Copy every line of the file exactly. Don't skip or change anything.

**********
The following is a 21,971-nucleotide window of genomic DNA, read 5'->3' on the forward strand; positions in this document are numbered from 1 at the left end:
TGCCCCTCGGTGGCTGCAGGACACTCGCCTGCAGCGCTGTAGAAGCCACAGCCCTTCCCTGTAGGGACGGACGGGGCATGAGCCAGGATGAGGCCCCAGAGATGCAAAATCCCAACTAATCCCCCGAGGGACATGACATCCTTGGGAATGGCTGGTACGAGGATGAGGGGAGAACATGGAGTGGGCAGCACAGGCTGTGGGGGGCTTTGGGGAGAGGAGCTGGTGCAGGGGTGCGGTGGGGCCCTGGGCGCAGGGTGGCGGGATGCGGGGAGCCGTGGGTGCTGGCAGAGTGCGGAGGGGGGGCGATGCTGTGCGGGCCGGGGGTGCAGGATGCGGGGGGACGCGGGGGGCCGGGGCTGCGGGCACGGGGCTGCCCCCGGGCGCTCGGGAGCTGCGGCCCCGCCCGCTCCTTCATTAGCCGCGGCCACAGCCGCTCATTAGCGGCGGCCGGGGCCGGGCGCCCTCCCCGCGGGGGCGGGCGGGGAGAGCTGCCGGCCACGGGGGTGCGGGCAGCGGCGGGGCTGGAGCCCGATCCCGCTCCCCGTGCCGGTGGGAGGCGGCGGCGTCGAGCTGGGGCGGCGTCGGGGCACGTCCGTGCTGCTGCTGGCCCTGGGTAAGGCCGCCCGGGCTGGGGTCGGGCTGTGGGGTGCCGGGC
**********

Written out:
The following is a 21,971-nucleotide window of genomic DNA, read 5'->3' on the forward strand; positions in this document are numbered from 1 at the left end:
TGCCCCTCGGTGGCTGCAGGACACTCGCCTGCAGCGCTGTAGAAGCCACAGCCCTTCCCTGTAGGGACGGACGGGGCATGAGCCAGGATGAGGCCCCAGAGATGCAAAATCCCAACTAATCCCCCGAGGGACATGACATCCTTGGGAATGGCTGGTACGAGGATGAGGGGAGAACATGGAGTGGGCAGCACAGGCTGTGGGGGGCTTTGGGGAGAGGAGCTGGTGCAGGGGTGCGGTGGGGCCCTGGGCGCAGGGTGGCGGGATGCGGGGAGCCGTGGGTGCTGGCAGAGTGCGGAGGGGGGGCGATGCTGTGCGGGCCGGGGGTGCAGGATGCGGGGGGACGCGGGGGGCCGGGGCTGCGGGCACGGGGCTGCCCCCGGGCGCTCGGGAGCTGCGGCCCCGCCCGCTCCTTCATTAGCCGCGGCCACAGCCGCTCATTAGCGGCGGCCGGGGCCGGGCGCCCTCCCCGCGGGGGCGGGCGGGGAGAGCTGCCGGCCACGGGGGTGCGGGCAGCGGCGGGGCTGGAGCCCGATCCCGCTCCCCGTGCCGGTGGGAGGCGGCGGCGTCGAGCTGGGGCGGCGTCGGGGCACGTCCGTGCTGCTGCTGGCCCTGGGTAAGGCCGCCCGGGCTGGGGTCGGGCTGTGGGGTGCCGGGC